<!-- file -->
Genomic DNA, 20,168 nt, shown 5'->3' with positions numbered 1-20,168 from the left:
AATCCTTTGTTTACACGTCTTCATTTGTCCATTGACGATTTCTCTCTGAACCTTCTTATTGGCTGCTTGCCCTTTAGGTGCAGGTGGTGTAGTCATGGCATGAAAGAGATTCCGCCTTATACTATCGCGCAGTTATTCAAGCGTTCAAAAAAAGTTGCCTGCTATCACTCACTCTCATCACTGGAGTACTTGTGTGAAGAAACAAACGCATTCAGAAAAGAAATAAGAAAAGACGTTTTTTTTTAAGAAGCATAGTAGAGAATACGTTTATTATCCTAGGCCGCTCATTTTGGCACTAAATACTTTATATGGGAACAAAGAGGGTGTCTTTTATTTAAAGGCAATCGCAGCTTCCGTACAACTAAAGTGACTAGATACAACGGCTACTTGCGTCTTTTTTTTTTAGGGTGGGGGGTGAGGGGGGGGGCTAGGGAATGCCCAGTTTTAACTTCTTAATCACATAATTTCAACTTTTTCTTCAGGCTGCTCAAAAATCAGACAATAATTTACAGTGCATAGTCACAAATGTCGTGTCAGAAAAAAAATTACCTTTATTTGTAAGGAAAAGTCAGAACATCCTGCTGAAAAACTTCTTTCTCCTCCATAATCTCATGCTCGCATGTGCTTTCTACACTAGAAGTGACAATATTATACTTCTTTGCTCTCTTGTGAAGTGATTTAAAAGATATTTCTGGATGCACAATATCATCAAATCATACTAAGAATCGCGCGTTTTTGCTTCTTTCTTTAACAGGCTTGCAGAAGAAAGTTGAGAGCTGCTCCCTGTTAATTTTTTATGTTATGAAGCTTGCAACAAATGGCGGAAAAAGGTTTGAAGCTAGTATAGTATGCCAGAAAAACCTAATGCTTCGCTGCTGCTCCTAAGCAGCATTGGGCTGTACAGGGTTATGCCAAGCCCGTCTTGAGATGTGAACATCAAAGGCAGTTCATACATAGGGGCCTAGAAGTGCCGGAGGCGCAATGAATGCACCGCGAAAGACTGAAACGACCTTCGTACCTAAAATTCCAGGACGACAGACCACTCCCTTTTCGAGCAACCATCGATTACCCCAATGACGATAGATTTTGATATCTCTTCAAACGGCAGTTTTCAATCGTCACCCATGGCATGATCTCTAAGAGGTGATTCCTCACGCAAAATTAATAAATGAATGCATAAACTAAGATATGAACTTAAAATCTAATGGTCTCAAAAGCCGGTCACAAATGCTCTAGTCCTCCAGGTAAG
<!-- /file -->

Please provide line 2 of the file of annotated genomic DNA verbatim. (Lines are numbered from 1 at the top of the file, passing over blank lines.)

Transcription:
AATCCTTTGTTTACACGTCTTCATTTGTCCATTGACGATTTCTCTCTGAACCTTCTTATTGGCTGCTTGCCCTTTAGGTGCAGGTGGTGTAGTCATGGCATGAAAGAGATTCCGCCTTATACTATCGCGCAGTTATTCAAGCGTTCAAAAAAAGTTGCCTGCTATCACTCACTCTCATCACTGGAGTACTTGTGTGAAGAAACAAACGCATTCAGAAAAGAAATAAGAAAAGACGTTTTTTTTTAAGAAGCATAGTAGAGAATACGTTTATTATCCTAGGCCGCTCATTTTGGCACTAAATACTTTATATGGGAACAAAGAGGGTGTCTTTTATTTAAAGGCAATCGCAGCTTCCGTACAACTAAAGTGACTAGATACAACGGCTACTTGCGTCTTTTTTTTTTAGGGTGGGGGGTGAGGGGGGGGGCTAGGGAATGCCCAGTTTTAACTTCTTAATCACATAATTTCAACTTTTTCTTCAGGCTGCTCAAAAATCAGACAATAATTTACAGTGCATAGTCACAAATGTCGTGTCAGAAAAAAAATTACCTTTATTTGTAAGGAAAAGTCAGAACATCCTGCTGAAAAACTTCTTTCTCCTCCATAATCTCATGCTCGCATGTGCTTTCTACACTAGAAGTGACAATATTATACTTCTTTGCTCTCTTGTGAAGTGATTTAAAAGATATTTCTGGATGCACAATATCATCAAATCATACTAAGAATCGCGCGTTTTTGCTTCTTTCTTTAACAGGCTTGCAGAAGAAAGTTGAGAGCTGCTCCCTGTTAATTTTTTATGTTATGAAGCTTGCAACAAATGGCGGAAAAAGGTTTGAAGCTAGTATAGTATGCCAGAAAAACCTAATGCTTCGCTGCTGCTCCTAAGCAGCATTGGGCTGTACAGGGTTATGCCAAGCCCGTCTTGAGATGTGAACATCAAAGGCAGTTCATACATAGGGGCCTAGAAGTGCCGGAGGCGCAATGAATGCACCGCGAAAGACTGAAACGACCTTCGTACCTAAAATTCCAGGACGACAGACCACTCCCTTTTCGAGCAACCATCGATTACCCCAATGACGATAGATTTTGATATCTCTTCAAACGGCAGTTTTCAATCGTCACCCATGGCATGATCTCTAAGAGGTGATTCCTCACGCAAAATTAATAAATGAATGCATAAACTAAGATATGAACTTAAAATCTAATGGTCTCAAAAGCCGGTCACAAATGCTCTAGTCCTCCAGGTAAG